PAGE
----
Bethany Nowviskie

inauguration day

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"your train of thought has been cancelled"

January 20th has inaugurated the worst and longest case of writer’s block of my life.

I hate to write, under the best of circumstances. It’s painful for me. It’s no fun. It has eaten up whole weekends of my children’s youth that I never saw and will not see again—me, holed up in coffee shops; my family playing games or buying too many comic books or feeding ducks at the park or making spaghetti or doing all the things my partner thought to do with little ones while I was trying to write. It has created bad habits, fetishes. That I can only write well first thing in the morning (still seeking quiet in my college dorm). That grown-up me needs water first—a shower or a swim. That I can only write important things if I’m mad. Lyrical stuff if sad, or scared.

Dissertations postpartum. (But here, writing-brain, the joke’s on you! I’m never doing those two things again!)

That the cost of a keynote is dual weekends at the screen: the first one wasted, the second half-inspired, driven half by fear. That the deadline for articles, chapters, has to loom—has actually to be here.

People think, because I write pretty things, they must be pretty to write.

Donald Trump, you wrecking ball, you craven seething hateful tragic little man. You tool of forces stronger and more evil than yourself, you sign of things to come and things that cannot be allowed to be. You broke my finger-tips, you broke my brain.

open invitations

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[These are unedited remarks from the closing plenary of the 2016 DLF Forum, written about 15 minutes before it began, on the morning after Election Day. Video should be available soon.]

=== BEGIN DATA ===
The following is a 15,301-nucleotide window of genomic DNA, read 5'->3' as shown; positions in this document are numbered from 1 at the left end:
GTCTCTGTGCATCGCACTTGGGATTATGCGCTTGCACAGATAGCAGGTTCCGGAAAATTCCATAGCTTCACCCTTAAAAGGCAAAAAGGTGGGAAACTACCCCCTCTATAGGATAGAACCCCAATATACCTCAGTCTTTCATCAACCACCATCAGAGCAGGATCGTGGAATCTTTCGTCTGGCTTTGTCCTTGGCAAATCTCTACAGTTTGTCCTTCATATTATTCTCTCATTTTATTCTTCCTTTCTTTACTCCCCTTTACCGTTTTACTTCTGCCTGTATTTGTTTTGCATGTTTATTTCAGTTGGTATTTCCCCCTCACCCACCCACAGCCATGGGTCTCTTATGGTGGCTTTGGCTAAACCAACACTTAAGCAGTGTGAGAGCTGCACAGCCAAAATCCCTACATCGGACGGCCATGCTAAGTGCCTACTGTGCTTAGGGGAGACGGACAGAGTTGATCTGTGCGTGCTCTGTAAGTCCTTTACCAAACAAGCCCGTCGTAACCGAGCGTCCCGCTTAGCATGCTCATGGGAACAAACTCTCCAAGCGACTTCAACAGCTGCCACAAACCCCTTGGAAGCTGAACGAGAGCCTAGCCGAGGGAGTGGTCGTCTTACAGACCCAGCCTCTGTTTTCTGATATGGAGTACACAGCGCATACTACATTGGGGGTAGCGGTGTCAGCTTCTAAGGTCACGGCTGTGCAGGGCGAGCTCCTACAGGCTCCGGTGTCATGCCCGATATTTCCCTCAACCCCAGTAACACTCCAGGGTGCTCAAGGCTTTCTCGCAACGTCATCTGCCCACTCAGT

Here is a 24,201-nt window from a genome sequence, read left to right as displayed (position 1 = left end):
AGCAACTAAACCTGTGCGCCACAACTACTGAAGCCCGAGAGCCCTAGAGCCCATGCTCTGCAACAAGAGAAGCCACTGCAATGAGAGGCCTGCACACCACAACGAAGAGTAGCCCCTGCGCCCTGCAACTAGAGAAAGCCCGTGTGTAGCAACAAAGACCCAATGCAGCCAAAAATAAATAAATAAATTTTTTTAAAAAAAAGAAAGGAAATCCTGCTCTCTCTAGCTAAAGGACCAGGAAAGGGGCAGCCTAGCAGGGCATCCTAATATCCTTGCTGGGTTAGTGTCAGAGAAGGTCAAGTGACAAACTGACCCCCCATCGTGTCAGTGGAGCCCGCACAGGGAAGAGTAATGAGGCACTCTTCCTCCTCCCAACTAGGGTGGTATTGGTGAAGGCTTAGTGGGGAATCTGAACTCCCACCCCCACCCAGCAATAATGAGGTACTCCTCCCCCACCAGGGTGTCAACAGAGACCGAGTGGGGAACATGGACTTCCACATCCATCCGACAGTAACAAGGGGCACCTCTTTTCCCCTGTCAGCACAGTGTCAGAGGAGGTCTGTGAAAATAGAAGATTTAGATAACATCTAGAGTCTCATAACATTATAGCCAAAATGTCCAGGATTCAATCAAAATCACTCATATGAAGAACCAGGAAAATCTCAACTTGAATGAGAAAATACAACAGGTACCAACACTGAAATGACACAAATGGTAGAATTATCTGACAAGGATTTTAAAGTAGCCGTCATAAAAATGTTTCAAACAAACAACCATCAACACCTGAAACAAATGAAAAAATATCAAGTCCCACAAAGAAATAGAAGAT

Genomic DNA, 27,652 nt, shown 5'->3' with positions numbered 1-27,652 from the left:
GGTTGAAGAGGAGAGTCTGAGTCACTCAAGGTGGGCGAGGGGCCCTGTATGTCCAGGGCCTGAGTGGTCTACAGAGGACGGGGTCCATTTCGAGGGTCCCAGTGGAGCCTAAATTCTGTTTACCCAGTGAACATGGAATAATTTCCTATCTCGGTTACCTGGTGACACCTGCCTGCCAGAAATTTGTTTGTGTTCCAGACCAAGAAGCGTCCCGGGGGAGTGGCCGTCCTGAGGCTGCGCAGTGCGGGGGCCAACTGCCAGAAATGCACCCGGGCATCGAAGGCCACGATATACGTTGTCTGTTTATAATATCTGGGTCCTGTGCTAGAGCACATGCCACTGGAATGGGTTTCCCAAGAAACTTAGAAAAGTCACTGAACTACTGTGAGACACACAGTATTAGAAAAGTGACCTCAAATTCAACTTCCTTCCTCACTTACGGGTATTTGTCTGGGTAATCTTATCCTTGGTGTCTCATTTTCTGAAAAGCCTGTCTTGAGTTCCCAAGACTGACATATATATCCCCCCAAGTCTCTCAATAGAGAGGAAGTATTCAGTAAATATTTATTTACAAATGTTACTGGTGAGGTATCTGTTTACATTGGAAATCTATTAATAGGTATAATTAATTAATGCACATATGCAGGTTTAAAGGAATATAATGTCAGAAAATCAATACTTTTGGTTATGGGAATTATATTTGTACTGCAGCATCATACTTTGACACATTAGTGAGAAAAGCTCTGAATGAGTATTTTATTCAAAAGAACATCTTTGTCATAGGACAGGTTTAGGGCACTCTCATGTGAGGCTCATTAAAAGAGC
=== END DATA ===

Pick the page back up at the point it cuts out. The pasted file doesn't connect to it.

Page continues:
I thought I knew on Monday what I needed to say this morning. I was going to give heartfelt thanks to you all for being the community that you are—and for the experience of the past year and a half, for me, as director—and of the past three days for us all, as a tongue-in-cheek little conference village.

Mostly I was just going to be cheerful and chirpy, make a happy announcement about some new advisory board members, and turn things over to our panelists for equally cheerful and brief pitches about their groups and projects. (Panelists, I am so grateful to you for being up here with me.)

This plenary session is called “Open Invitations,” and I think that suits what I’m going to say now, instead, just fine.

What I’m going to say now presumes nothing about your personal politics. I think we saw last night how little we can presume, and how much work is needed on the systems and methods of data collection and analysis that we bear responsibility for and are complicit in as information professionals. How little we understand each other.

And I am especially conscious of how some of you in far less privileged and safe positions than mine must be feeling this morning—far from home, maybe among some friends, surely among many strangers, and perhaps in a lonely minority here, by virtue of the color of your skin or other qualities of the one precious body you’re in, by virtue of the place of your origin or the assumptions people make about that place, or the faiths you hold dear, or the genders of the people you love or want to love one day, or just by virtue of who know yourself to be. Even in what I hope and believe is a DLF village full of allies—clumsy, awkward allies, probably, most of us, but people who honor you and want and need you here—I know you must be feeling very alone.